“Qualitative real-time PCR tests, however, are not designed to provide a quantitative or semi-quantitative measurement of nucleic acid in a sample. This is because qualitative test Ct values are not normalized to standardized controls of known concentration. Qualitative assays are also not optimized to have a linear relationship between the Ct value and the concertation of target nucleic acid in the specimen, which may disproportionally impact the reliability of Ct values obtained from samples containing either high or low viral loads. Truly quantitative viral load tests are typically performed using blood specimens. Phlebotomy is an easily standardized and reproducible procedure. In contrast, respiratory specimen types are less amendable to quantitative PCR testing due to the variability inherent to collection process as well as difficulties associated with testing complex sample types like saliva or sputum.”
“Little effort has been made to track viral loads in Covid-19 patients. This month, however, the Food and Drug Administration said clinical labs might report not just whether a person was infected with the coronavirus, but an estimate of how much virus was carried in their body.”
“But the use of Ct values to estimate viral load is a fraught practice. Viral load measurements for H.I.V. are highly precise, because they are based on blood samples. Tests for the coronavirus rely on swabbing the nose or throat — a procedure that is subject to user error and whose results are less consistent.”
“The exact relationship between a Ct value and the corresponding viral load can vary between tests. Rather than validate this quantitative relationship for each machine, the F.D.A. authorized the tests to deliver diagnoses based on a cutoff for the cycle threshold.
Most manufacturers conservatively set their machine’s thresholds for diagnosis from 35 to 40, values that generally correspond to an extremely low viral load. But the exact threshold for a positive result, or for a specific Ct to indicate infectiousness, will depend on the instrument used.”
16. PCR is prone to false-positives.
“Wang Chen, president of the Chinese Academy of Medical Sciences, admitted that “PCR tests are only 30 to 50% accurate”
“Gina Kolata’s story in the New York Times about what happened in 2006 at Dartmouth-Hitchcock Medical Center makes for astonishing reading. I can’t recount it better than she did — you should really just go and read it right now. But if you’d rather not, I’ll quote some of the most important parts (emphasis mine):
Not a single case of whooping cough was confirmed with the definitive test, growing the bacterium, Bordetella pertussis, in the laboratory. Instead, it appears the health care workers probably were afflicted with ordinary respiratory diseases like the common cold.
… specialists say the problem was that they placed too much faith in a quick and highly sensitive molecular test that led them astray … At Dartmouth the decision was to use a test, P.C.R., for polymerase chain reaction … their sensitivity makes false positives likely, and when hundreds or thousands of people are tested, as occurred at Dartmouth, false positives can make it seem like there is an epidemic.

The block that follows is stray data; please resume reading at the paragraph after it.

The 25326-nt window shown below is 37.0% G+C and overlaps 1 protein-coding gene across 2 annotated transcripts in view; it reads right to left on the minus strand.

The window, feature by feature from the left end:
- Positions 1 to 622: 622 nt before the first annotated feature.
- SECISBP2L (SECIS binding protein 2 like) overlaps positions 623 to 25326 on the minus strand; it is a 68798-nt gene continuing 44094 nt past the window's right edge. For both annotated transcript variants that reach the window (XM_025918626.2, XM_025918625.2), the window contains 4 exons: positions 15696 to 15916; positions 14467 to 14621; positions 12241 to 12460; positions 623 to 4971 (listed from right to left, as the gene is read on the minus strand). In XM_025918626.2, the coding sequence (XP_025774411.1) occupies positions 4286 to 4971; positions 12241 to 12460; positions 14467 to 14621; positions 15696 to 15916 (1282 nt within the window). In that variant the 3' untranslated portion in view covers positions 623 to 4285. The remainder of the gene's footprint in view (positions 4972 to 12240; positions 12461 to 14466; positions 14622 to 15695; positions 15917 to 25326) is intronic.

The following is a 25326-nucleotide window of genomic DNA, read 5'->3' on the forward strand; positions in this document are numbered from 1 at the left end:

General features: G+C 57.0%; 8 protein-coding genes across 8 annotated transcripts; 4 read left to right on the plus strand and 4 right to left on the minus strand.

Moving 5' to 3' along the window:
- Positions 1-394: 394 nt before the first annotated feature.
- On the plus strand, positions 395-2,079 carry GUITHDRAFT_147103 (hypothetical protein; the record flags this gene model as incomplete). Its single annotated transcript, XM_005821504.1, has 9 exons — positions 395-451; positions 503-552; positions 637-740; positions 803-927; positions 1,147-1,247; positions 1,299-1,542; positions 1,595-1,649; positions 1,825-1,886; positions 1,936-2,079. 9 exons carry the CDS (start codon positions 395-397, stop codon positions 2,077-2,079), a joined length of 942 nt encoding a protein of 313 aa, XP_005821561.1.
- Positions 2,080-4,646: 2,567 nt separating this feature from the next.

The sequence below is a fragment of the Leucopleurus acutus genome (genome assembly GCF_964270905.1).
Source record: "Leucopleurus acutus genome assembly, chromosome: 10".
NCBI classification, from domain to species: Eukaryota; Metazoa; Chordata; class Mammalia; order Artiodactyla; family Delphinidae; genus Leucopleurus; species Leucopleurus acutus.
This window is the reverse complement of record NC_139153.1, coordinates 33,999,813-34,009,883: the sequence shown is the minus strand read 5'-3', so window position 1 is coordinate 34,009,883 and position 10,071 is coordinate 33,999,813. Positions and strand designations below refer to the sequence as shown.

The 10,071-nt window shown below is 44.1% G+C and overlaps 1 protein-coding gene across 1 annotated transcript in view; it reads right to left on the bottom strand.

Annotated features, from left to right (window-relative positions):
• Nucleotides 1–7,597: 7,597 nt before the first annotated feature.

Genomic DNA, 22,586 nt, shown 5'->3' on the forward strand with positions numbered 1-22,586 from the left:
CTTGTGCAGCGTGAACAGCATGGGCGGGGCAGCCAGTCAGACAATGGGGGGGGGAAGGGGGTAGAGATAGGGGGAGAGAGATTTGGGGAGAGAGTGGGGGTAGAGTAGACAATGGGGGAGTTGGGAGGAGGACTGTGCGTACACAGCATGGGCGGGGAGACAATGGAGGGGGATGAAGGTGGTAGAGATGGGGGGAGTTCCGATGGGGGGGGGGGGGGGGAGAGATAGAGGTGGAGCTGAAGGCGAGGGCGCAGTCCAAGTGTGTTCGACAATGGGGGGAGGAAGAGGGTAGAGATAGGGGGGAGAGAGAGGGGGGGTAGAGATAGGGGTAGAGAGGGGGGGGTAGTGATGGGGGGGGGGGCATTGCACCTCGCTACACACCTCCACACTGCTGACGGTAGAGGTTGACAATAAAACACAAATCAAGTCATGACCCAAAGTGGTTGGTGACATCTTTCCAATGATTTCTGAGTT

There are no national data on pseudo-epidemics caused by an overreliance on such molecular tests, said Dr. Trish M. Perl … but, she said, pseudo-epidemics happen all the time. The Dartmouth case may have been one the largest, but it was by no means an exception, she said. There was a similar whooping cough scare at Children’s Hospital in Boston last fall that involved 36 adults and 2 children. Definitive tests, though, did not find pertussis.
“Because we had cases we thought were pertussis and because we had vulnerable patients at the hospital, we lowered our threshold,” she said.
“If we had stopped there, I think we all would have agreed that we had had an outbreak of whooping cough and that we had controlled it,” Dr. Kirkland said.
“It’s a problem; we know it’s a problem,” Dr. Perl said. “My guess is that what happened at Dartmouth is going to become more common.”https://blog.plan99.net/pseudo-epidemics-7603b2da839
From Dr. Andrew Cohen:
“Contrary to the practice during previous epidemics, with COVID-19 health authorities have treated a single positive result from a PCR-based test as confirmation of infection, irrespective of signs, symptoms and exposure. This is based on a widespread belief that positive results in these tests are highly reliable. However, evidence from external quality assessments and real-world data indicate enough a high enough false positive rate to make positive results highly unreliable over a broad range of scenarios. This has clinical and case management implications, and affects an array of epidemiological statistics, including the asymptomatic ratio, prevalence, and hospitalization and death rates, as well as epidemiologic models. Steps should be taken to raise awareness of false positives and reduce their frequency. The most important immediate action is to check positive results with additional tests, at least when prevalence is low.”
More from Dr. Cohen:
17. CDC admits that PCR testing of the asymptomatic leads to high ffalse-positives.